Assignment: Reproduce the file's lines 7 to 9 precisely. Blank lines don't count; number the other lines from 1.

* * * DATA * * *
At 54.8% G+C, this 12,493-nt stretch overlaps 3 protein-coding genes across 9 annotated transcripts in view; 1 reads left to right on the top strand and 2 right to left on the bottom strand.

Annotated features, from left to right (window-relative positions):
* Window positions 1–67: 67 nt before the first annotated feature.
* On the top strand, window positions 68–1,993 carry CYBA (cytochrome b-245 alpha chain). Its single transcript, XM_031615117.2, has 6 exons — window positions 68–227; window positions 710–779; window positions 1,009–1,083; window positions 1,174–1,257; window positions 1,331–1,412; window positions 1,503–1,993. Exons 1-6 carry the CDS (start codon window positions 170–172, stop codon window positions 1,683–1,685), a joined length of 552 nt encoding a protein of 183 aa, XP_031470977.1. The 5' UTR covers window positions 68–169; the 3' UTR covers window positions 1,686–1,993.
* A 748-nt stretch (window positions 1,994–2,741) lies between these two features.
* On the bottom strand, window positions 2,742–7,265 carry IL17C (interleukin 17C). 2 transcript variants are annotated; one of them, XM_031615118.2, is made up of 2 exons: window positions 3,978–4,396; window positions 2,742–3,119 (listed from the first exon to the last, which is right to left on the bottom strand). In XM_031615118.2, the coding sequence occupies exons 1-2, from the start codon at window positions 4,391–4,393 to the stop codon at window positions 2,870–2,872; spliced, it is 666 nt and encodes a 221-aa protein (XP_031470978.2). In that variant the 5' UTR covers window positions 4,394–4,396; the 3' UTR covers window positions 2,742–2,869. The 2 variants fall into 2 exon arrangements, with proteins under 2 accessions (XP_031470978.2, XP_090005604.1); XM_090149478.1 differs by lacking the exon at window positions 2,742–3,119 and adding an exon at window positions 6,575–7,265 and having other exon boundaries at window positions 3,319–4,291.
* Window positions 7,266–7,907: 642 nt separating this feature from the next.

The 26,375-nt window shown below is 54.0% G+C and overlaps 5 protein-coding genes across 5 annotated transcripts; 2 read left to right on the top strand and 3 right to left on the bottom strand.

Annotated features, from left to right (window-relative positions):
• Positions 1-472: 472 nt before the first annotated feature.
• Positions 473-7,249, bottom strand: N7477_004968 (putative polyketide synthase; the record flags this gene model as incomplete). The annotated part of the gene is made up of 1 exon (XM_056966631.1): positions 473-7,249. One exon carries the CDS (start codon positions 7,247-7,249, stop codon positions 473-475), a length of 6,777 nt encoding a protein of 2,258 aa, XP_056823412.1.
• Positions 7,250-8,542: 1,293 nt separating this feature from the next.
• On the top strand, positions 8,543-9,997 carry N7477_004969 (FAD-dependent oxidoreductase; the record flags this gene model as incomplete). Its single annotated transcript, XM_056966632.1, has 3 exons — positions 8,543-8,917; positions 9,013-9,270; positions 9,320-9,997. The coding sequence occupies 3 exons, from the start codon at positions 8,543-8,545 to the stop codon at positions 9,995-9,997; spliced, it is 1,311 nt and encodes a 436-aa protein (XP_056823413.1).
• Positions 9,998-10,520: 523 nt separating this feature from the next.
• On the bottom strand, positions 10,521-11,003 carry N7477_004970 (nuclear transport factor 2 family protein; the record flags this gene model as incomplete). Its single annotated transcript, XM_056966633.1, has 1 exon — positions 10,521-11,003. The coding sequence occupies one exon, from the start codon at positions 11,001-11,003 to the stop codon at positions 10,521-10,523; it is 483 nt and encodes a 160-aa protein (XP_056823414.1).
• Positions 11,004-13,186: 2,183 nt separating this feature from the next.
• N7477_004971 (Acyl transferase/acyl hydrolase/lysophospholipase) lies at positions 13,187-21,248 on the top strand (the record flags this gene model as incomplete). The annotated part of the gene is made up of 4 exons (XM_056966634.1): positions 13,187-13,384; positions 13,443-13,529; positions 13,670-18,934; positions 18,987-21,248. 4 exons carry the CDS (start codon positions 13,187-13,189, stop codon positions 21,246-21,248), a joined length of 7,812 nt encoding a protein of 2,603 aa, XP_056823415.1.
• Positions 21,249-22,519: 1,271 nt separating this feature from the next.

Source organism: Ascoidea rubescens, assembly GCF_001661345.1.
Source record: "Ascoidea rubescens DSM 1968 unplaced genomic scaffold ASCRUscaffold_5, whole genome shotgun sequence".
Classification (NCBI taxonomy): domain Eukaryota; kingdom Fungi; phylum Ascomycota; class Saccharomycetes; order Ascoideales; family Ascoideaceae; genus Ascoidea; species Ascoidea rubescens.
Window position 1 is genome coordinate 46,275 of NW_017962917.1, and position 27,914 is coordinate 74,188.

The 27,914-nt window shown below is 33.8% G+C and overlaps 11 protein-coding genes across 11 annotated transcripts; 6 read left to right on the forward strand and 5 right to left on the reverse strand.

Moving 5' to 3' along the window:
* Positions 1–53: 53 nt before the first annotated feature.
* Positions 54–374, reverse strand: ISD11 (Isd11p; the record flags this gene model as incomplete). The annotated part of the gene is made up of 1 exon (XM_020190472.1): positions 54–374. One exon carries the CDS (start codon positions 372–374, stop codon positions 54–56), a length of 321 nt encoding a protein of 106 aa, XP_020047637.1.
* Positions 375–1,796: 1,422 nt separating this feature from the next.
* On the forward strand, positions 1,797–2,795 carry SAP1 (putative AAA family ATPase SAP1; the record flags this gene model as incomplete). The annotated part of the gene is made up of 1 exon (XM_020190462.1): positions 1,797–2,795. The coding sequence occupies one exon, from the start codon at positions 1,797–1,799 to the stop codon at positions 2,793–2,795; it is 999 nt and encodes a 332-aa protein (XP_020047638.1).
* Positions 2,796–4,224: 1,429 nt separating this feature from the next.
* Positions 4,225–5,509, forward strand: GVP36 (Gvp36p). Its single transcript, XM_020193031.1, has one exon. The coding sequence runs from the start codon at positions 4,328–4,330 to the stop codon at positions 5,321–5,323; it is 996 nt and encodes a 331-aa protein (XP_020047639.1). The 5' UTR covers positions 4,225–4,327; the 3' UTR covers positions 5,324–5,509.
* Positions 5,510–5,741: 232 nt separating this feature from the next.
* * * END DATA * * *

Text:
* Window positions 7,266–7,907: 642 nt separating this feature from the next.

The 26,375-nt window shown below is 54.0% G+C and overlaps 5 protein-coding genes across 5 annotated transcripts; 2 read left to right on the top strand and 3 right to left on the bottom strand.

Annotated features, from left to right (window-relative positions):